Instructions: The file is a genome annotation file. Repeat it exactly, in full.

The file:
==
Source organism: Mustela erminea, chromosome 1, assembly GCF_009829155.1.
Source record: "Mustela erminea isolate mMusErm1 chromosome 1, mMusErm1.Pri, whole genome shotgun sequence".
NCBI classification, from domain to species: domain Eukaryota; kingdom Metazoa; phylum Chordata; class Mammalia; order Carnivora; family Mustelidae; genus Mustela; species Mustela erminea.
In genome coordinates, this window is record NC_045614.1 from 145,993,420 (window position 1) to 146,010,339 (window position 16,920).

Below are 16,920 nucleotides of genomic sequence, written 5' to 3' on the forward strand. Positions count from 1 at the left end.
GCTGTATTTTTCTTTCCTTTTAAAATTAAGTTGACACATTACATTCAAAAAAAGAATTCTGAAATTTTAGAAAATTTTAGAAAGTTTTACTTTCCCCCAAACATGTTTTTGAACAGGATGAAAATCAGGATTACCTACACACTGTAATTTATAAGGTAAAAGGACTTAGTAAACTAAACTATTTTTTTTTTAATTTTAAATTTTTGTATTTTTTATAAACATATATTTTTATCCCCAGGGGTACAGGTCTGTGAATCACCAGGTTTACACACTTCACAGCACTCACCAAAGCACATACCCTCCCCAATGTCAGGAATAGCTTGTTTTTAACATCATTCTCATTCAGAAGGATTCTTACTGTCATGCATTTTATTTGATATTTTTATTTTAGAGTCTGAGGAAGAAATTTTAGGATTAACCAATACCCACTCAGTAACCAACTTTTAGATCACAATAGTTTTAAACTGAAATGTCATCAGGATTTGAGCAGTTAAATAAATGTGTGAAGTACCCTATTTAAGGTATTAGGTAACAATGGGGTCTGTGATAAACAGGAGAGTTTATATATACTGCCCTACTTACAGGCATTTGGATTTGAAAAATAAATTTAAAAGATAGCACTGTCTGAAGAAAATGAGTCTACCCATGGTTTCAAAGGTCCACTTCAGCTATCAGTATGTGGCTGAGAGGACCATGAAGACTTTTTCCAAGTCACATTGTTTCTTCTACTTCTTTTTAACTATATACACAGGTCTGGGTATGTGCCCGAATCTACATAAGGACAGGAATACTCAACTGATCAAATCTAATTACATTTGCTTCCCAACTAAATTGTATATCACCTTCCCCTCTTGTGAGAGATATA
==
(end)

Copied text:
Source organism: Mustela erminea, chromosome 1, assembly GCF_009829155.1.
Source record: "Mustela erminea isolate mMusErm1 chromosome 1, mMusErm1.Pri, whole genome shotgun sequence".
NCBI classification, from domain to species: domain Eukaryota; kingdom Metazoa; phylum Chordata; class Mammalia; order Carnivora; family Mustelidae; genus Mustela; species Mustela erminea.
In genome coordinates, this window is record NC_045614.1 from 145,993,420 (window position 1) to 146,010,339 (window position 16,920).

Below are 16,920 nucleotides of genomic sequence, written 5' to 3' on the forward strand. Positions count from 1 at the left end.
GCTGTATTTTTCTTTCCTTTTAAAATTAAGTTGACACATTACATTCAAAAAAAGAATTCTGAAATTTTAGAAAATTTTAGAAAGTTTTACTTTCCCCCAAACATGTTTTTGAACAGGATGAAAATCAGGATTACCTACACACTGTAATTTATAAGGTAAAAGGACTTAGTAAACTAAACTATTTTTTTTTTAATTTTAAATTTTTGTATTTTTTATAAACATATATTTTTATCCCCAGGGGTACAGGTCTGTGAATCACCAGGTTTACACACTTCACAGCACTCACCAAAGCACATACCCTCCCCAATGTCAGGAATAGCTTGTTTTTAACATCATTCTCATTCAGAAGGATTCTTACTGTCATGCATTTTATTTGATATTTTTATTTTAGAGTCTGAGGAAGAAATTTTAGGATTAACCAATACCCACTCAGTAACCAACTTTTAGATCACAATAGTTTTAAACTGAAATGTCATCAGGATTTGAGCAGTTAAATAAATGTGTGAAGTACCCTATTTAAGGTATTAGGTAACAATGGGGTCTGTGATAAACAGGAGAGTTTATATATACTGCCCTACTTACAGGCATTTGGATTTGAAAAATAAATTTAAAAGATAGCACTGTCTGAAGAAAATGAGTCTACCCATGGTTTCAAAGGTCCACTTCAGCTATCAGTATGTGGCTGAGAGGACCATGAAGACTTTTTCCAAGTCACATTGTTTCTTCTACTTCTTTTTAACTATATACACAGGTCTGGGTATGTGCCCGAATCTACATAAGGACAGGAATACTCAACTGATCAAATCTAATTACATTTGCTTCCCAACTAAATTGTATATCACCTTCCCCTCTTGTGAGAGATATA